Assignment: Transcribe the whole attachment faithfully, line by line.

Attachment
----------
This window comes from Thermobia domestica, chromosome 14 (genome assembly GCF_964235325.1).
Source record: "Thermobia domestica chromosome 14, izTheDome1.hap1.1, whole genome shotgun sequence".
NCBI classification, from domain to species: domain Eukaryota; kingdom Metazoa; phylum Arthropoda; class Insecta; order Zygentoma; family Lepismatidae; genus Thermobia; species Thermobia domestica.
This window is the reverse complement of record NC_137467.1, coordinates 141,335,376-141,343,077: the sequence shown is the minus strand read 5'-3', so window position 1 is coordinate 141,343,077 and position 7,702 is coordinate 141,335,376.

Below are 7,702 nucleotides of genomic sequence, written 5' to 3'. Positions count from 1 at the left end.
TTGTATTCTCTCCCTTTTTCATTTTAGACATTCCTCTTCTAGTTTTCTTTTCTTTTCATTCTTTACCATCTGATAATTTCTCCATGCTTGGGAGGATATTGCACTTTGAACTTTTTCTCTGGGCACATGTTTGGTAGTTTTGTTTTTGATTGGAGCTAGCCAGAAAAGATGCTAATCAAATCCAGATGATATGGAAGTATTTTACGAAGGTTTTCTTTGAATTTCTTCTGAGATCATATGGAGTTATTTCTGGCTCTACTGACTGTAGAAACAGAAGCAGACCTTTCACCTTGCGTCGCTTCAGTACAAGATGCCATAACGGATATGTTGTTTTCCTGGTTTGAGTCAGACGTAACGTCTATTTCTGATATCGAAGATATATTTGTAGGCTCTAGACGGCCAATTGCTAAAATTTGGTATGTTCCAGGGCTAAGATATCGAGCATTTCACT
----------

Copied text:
This window comes from Thermobia domestica, chromosome 14 (genome assembly GCF_964235325.1).
Source record: "Thermobia domestica chromosome 14, izTheDome1.hap1.1, whole genome shotgun sequence".
NCBI classification, from domain to species: domain Eukaryota; kingdom Metazoa; phylum Arthropoda; class Insecta; order Zygentoma; family Lepismatidae; genus Thermobia; species Thermobia domestica.
This window is the reverse complement of record NC_137467.1, coordinates 141,335,376-141,343,077: the sequence shown is the minus strand read 5'-3', so window position 1 is coordinate 141,343,077 and position 7,702 is coordinate 141,335,376.

Below are 7,702 nucleotides of genomic sequence, written 5' to 3'. Positions count from 1 at the left end.
TTGTATTCTCTCCCTTTTTCATTTTAGACATTCCTCTTCTAGTTTTCTTTTCTTTTCATTCTTTACCATCTGATAATTTCTCCATGCTTGGGAGGATATTGCACTTTGAACTTTTTCTCTGGGCACATGTTTGGTAGTTTTGTTTTTGATTGGAGCTAGCCAGAAAAGATGCTAATCAAATCCAGATGATATGGAAGTATTTTACGAAGGTTTTCTTTGAATTTCTTCTGAGATCATATGGAGTTATTTCTGGCTCTACTGACTGTAGAAACAGAAGCAGACCTTTCACCTTGCGTCGCTTCAGTACAAGATGCCATAACGGATATGTTGTTTTCCTGGTTTGAGTCAGACGTAACGTCTATTTCTGATATCGAAGATATATTTGTAGGCTCTAGACGGCCAATTGCTAAAATTTGGTATGTTCCAGGGCTAAGATATCGAGCATTTCACT